Samantha told me that she really likes nuts and seeds but doesn’t eat them that often, so she agreed to eat a handful of walnuts and almonds each day as a snack, plus a couple of Brazil nuts for their selenium content and to sprinkle chia seeds on porridge, soups and salads. She was keen to try out some simple dishes at home, so I gave her some of my favourite recipes from this site. I also passed on an easy recipe for granola bars and homemade granola to avoid the temptation for the shop-bought ones crammed with sugar! She also wanted to make her own sauerkraut as I told her all about how powerful fermented foods are for gut and skin health. 

I always explains to clients that nothing can substitute for the healing power of fresh whole foods. But in some cases, a supplement is necessary for just two to three months to speed up the effects of a healthier diet. In Samantha’s case, I suggested she take a daily probiotic to help her friendly gut bacteria flourish, and a daily omega-3 capsule.


I also felt she would benefit from a B-Vitamin Complex tablet everyday. Studies have shown that increasing our intake of vitamin B5 can significantly decrease inflammatory acne blemishes. Plus she would need to supplement B12 as she doesn’t eat animal protein regularly, and B vitamins should host her overall energy levels. I suggested B Complex capsules by Biocare, which are yeast-free.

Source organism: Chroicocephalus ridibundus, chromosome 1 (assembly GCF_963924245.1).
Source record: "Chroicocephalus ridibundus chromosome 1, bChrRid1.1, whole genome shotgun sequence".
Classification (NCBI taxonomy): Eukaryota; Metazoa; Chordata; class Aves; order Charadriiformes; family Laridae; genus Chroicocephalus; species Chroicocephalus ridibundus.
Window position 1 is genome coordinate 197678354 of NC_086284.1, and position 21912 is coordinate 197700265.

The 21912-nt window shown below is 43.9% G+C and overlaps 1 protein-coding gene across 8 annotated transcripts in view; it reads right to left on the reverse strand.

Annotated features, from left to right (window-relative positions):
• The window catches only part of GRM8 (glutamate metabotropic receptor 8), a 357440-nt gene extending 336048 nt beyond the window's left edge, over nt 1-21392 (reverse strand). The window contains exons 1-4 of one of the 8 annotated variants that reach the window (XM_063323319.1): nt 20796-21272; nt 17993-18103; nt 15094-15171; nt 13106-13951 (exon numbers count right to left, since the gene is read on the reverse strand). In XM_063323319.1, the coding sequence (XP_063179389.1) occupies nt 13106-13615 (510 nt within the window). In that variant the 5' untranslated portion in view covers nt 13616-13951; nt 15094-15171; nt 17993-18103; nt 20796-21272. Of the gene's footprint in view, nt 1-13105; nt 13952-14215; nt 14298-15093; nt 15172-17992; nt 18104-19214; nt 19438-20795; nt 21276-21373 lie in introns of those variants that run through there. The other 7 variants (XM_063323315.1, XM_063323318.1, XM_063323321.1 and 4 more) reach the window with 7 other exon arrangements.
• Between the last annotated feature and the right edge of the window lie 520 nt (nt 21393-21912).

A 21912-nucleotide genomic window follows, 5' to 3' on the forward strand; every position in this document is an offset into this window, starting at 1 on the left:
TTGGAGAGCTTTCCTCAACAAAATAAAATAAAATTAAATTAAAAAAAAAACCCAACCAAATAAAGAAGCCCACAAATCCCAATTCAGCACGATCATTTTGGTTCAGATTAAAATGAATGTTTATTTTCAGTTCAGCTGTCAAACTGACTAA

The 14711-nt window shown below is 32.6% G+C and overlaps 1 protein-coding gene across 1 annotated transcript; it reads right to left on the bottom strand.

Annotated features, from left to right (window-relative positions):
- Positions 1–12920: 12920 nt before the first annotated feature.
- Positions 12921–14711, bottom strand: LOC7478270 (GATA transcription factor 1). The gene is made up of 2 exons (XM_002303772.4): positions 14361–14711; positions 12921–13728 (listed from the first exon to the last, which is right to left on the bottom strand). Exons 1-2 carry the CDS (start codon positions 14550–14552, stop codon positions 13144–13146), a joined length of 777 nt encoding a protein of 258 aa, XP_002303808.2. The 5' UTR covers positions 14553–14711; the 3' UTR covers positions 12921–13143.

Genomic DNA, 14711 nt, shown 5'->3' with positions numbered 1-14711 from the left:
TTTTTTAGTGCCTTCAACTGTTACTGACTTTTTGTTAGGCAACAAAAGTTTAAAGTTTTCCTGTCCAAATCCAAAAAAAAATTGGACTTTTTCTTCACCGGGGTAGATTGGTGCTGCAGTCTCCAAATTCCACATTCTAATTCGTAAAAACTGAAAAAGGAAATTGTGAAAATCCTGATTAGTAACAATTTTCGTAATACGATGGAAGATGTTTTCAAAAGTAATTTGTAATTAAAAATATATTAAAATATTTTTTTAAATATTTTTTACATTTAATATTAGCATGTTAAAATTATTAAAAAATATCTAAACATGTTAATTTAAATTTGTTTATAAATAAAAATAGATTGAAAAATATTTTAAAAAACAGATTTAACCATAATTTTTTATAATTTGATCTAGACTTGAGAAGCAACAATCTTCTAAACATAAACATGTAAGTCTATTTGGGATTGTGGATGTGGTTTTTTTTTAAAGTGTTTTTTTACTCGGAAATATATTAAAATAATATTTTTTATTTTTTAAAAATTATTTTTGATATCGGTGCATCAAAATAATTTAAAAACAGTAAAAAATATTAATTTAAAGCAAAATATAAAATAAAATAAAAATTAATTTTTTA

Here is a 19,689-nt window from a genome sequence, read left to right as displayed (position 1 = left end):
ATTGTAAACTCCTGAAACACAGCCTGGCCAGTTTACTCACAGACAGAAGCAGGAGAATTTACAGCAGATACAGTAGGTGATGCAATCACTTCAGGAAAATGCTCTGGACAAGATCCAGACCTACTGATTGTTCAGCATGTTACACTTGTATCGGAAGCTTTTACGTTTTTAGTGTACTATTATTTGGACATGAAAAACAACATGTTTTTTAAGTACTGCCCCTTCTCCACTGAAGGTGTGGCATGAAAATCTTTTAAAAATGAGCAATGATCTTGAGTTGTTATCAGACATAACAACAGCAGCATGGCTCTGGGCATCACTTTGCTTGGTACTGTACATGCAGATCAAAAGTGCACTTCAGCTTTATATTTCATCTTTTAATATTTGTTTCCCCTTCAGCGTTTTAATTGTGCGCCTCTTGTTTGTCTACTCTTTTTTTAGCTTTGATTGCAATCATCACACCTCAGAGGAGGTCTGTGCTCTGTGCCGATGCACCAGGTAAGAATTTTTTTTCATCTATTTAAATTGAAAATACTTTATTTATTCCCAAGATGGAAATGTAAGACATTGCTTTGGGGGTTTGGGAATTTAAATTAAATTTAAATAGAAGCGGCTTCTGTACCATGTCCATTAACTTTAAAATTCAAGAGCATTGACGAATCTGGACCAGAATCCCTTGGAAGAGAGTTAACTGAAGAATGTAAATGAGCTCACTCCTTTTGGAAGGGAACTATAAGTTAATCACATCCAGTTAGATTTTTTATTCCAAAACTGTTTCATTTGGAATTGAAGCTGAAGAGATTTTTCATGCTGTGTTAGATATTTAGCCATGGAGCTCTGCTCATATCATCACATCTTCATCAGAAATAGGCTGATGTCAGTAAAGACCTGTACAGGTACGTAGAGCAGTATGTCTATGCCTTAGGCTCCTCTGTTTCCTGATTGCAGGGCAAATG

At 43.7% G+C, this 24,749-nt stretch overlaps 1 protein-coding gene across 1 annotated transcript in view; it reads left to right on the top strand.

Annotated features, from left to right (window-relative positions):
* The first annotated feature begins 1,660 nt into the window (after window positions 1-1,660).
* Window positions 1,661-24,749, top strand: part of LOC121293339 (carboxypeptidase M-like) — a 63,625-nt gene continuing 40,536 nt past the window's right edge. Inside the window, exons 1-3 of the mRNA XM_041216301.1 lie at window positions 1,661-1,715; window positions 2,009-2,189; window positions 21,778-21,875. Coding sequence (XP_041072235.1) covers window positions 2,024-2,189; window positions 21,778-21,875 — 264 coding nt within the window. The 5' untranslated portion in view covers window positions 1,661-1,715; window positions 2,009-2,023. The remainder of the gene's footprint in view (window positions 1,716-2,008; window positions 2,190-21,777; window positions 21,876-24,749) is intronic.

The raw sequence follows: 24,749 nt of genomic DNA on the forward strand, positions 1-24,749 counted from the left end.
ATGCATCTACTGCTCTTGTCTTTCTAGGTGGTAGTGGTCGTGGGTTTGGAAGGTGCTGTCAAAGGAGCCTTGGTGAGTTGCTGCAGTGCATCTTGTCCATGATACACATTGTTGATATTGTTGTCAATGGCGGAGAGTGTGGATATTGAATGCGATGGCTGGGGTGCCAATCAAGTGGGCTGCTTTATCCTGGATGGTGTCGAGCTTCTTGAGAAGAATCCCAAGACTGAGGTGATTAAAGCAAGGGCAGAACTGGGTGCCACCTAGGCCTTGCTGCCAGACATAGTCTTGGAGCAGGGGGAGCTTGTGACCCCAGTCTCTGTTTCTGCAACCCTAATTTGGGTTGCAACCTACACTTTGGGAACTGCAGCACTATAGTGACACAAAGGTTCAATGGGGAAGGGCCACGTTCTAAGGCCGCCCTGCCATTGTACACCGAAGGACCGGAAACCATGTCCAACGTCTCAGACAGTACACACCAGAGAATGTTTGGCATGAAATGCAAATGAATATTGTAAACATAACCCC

Finally, we discussed ways to reduce her stress levels, including deep breathing exercises, yoga and meditation. She would go to occasionally spinning sessions at her local gym and try to power walk a few evenings a week, but agreed to try out a more relaxing form of exercise to work into her routine. 

I asked Samantha to come back to me for a follow-up six weeks after our first consultation. She came in beaming with happiness, as her skin had markedly improved and looked so much smoother and more radiant. Gone were the inflamed cysts, leaving much smaller and more manageable blemishes, which she had managed to conceal well with makeup. She had followed the programme almost perfectly (apart from her birthday night out) and had lost a few pounds, wasn’t suffering from bloating and sugar cravings anymore and had so much more energy. It had gone so well for her that she was determined to make it a complete lifestyle overhaul rather than a quick fix, and looked forward to continued positive results for her skin, body and beauty.